Realsoft ships Realsoft 3D 8
Realsoft has released Realsoft 3D 8, the latest version of its 3D modelling and animation package, and the first major update to the software in close to a decade.
The update adds a new photon mapping toolset, multicore support for post effects, and makes the software compatible with Windows 10 and with Hi-DPI displays.
(Almost) the oldest continuously developed commercial 3D application
Although it may not be a familiar name to some readers, Realsoft is one of the oldest* 3D applications.
Created by developers Juha and Vesa Meskanen, the software – then named Real 3D – was first released commercially in 1989: just predating 3D Studio, Cinema 4D and the standalone version of LightWave.
Throughout the 1990s and early 2000s, Realsoft 3D provided freelance artists with a more accessible alternative to high-end tools, this being a time when Maya or Houdini could set you back well over $10,000.
As well simply being affordable, it was innovative: the product website claims it was the first desktop 3D app to support ray tracing with quadrics and spline surfaces, B-spline modeling and “advanced” physics.
As the 2000s wore on, reductions in the cost of high-end tools and – at the opposite end of the price spectrum – the increasing power of Blender eroded the market for mid-priced 3D applications.
With the last major release in 2009, and the last announcement on the Realsoft website dating back to 2011, Realsoft 3D seemed to have gone the way of other mid-price tools like trueSpace or Carrara**.
But then this month’s update showed that there might be life in the old app yet.
Better support for modern CPUs and displays, plus new rendering features
In truth, many of the changes in Realsoft 3D 8 aren’t actually new features, but updates designed to make existing features work better on modern hardware.
The UI has been given a new set of SVG icons and now scales better to Hi-DPI displays, although it retains its old light grey colour theme; and post effects are now distributed to compute faster on multicore CPUs.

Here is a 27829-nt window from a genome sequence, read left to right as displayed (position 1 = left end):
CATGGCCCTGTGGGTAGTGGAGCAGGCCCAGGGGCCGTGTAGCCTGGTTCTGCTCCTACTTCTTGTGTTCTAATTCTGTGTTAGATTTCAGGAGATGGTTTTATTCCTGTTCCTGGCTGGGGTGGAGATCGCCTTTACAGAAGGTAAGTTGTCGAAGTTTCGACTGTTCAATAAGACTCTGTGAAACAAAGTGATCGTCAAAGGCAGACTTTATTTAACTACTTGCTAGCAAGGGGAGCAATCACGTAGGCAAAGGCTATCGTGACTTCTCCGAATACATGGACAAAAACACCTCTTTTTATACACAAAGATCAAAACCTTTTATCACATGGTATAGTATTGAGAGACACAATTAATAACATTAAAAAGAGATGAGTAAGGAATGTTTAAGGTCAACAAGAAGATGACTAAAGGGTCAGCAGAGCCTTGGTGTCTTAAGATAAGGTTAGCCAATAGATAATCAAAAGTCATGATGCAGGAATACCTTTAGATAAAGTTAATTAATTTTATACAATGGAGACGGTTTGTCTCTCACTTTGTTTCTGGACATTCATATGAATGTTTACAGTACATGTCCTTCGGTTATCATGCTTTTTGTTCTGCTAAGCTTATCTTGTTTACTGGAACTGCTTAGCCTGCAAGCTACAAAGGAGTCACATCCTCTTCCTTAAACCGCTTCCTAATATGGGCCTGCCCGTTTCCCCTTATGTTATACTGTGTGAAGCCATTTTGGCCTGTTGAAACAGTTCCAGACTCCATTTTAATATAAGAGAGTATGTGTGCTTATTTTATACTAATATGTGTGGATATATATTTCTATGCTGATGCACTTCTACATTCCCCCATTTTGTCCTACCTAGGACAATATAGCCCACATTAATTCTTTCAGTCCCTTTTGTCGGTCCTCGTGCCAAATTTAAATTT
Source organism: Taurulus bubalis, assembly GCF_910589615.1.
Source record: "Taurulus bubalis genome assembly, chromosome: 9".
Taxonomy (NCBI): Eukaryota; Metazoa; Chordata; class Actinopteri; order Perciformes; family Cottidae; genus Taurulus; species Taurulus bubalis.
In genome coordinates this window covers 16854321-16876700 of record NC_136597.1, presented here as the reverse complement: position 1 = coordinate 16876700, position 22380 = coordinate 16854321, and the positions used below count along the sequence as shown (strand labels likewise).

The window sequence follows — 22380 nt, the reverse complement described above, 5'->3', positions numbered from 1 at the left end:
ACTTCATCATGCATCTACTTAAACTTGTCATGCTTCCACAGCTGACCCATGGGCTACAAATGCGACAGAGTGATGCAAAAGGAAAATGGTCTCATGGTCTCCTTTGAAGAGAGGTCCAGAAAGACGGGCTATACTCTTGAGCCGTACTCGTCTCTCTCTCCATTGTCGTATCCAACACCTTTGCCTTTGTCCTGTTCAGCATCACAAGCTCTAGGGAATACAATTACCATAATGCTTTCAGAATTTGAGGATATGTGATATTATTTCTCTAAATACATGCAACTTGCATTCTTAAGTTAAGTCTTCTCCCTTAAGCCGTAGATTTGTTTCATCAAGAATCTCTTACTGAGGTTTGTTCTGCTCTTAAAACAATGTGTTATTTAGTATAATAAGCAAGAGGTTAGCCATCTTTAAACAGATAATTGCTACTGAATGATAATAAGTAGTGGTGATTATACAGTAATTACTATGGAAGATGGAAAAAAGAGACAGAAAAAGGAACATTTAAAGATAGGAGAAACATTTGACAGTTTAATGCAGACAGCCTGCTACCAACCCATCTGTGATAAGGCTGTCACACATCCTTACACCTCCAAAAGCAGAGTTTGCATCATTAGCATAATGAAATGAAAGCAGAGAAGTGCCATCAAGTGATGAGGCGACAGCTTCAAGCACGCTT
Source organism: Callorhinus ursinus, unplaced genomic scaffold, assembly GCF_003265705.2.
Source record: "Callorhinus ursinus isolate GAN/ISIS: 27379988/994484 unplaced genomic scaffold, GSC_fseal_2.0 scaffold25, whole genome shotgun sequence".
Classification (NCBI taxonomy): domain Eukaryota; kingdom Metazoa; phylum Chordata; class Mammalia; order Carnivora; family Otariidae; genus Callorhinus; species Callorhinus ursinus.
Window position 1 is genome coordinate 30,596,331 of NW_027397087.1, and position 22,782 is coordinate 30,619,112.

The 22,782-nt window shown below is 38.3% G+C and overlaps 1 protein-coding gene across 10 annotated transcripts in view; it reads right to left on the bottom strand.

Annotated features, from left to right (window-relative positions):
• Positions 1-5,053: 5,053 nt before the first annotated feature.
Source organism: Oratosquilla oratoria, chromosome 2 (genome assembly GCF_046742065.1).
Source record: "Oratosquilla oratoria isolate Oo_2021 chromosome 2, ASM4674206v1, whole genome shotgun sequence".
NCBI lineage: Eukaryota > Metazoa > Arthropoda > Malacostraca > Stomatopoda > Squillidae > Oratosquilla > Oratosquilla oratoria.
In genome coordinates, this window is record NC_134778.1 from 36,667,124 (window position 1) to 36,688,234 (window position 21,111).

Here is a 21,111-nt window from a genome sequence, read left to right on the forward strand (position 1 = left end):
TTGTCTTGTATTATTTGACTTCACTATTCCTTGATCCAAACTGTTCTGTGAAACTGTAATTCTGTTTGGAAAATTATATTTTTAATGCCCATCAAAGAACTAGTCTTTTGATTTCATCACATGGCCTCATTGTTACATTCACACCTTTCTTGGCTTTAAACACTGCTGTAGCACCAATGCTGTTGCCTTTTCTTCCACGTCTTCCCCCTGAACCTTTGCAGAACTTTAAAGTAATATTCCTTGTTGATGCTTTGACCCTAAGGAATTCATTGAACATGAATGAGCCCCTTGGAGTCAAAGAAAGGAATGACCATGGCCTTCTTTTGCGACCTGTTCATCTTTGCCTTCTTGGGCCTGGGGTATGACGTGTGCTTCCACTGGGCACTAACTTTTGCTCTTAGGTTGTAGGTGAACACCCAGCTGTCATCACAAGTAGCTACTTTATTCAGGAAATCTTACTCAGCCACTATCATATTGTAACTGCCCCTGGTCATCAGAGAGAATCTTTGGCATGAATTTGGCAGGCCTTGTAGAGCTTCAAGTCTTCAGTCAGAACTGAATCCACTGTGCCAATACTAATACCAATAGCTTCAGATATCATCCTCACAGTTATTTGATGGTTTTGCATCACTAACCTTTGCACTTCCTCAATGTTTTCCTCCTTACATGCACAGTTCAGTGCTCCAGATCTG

The software also now runs under Windows 10.
In addition, there are some features that bring Realsoft 3D back more in line with contemporary renderers, like a new photon mapping system for faster global illumination, and quality settings for progressive renders.
Physics toolsets Chrono and Dynatomic and CAD importer Revolution4D, previously separate commercial plugins, are now bundled with the core application.
Other that that, it’s largely bugfixes and workflow improvements, plus a few new modelling tools.
However, the changelog does suggest that there may be more to come: for the first time, Realsoft 3D now features an automatic software updater.
Pricing and system requirements
Realsoft 3D 8 is available for Windows, Linux, Mac OS X and – another blast from 3D’s past – Solaris.
The price is down still further with the current version: the Windows edition now costs €200 (around $230), while the other editions now cost €50 or €100.
Read more about Realsoft 3D 8 on Realsoft’s website
(Note: at time of posting, not all parts of the site have been updated to reflect the new release)
*If you discount Houdini precursor PRISMS, I think only the Strata 3D product line is older.
**Still commercially available, but not updated since 2013.